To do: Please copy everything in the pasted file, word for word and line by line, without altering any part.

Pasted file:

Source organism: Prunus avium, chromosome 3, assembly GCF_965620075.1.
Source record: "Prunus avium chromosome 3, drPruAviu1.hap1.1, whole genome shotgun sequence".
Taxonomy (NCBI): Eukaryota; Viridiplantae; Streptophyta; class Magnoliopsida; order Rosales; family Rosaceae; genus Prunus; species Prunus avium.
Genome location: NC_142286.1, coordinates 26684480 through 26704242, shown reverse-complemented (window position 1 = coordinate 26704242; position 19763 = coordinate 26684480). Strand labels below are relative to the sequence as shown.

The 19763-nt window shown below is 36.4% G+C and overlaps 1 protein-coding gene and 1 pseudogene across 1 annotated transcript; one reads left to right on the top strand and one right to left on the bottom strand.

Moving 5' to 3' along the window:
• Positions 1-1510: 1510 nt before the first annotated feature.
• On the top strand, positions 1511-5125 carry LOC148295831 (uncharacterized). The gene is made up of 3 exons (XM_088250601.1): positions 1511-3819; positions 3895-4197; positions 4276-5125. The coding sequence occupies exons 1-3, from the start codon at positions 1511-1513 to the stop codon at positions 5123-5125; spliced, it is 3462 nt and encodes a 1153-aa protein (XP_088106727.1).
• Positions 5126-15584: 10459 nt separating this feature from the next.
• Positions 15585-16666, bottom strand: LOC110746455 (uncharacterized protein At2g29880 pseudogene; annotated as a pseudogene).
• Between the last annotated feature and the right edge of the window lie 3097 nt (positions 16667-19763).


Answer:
Source organism: Prunus avium, chromosome 3, assembly GCF_965620075.1.
Source record: "Prunus avium chromosome 3, drPruAviu1.hap1.1, whole genome shotgun sequence".
Taxonomy (NCBI): Eukaryota; Viridiplantae; Streptophyta; class Magnoliopsida; order Rosales; family Rosaceae; genus Prunus; species Prunus avium.
Genome location: NC_142286.1, coordinates 26684480 through 26704242, shown reverse-complemented (window position 1 = coordinate 26704242; position 19763 = coordinate 26684480). Strand labels below are relative to the sequence as shown.

The 19763-nt window shown below is 36.4% G+C and overlaps 1 protein-coding gene and 1 pseudogene across 1 annotated transcript; one reads left to right on the top strand and one right to left on the bottom strand.

Moving 5' to 3' along the window:
• Positions 1-1510: 1510 nt before the first annotated feature.
• On the top strand, positions 1511-5125 carry LOC148295831 (uncharacterized). The gene is made up of 3 exons (XM_088250601.1): positions 1511-3819; positions 3895-4197; positions 4276-5125. The coding sequence occupies exons 1-3, from the start codon at positions 1511-1513 to the stop codon at positions 5123-5125; spliced, it is 3462 nt and encodes a 1153-aa protein (XP_088106727.1).
• Positions 5126-15584: 10459 nt separating this feature from the next.
• Positions 15585-16666, bottom strand: LOC110746455 (uncharacterized protein At2g29880 pseudogene; annotated as a pseudogene).
• Between the last annotated feature and the right edge of the window lie 3097 nt (positions 16667-19763).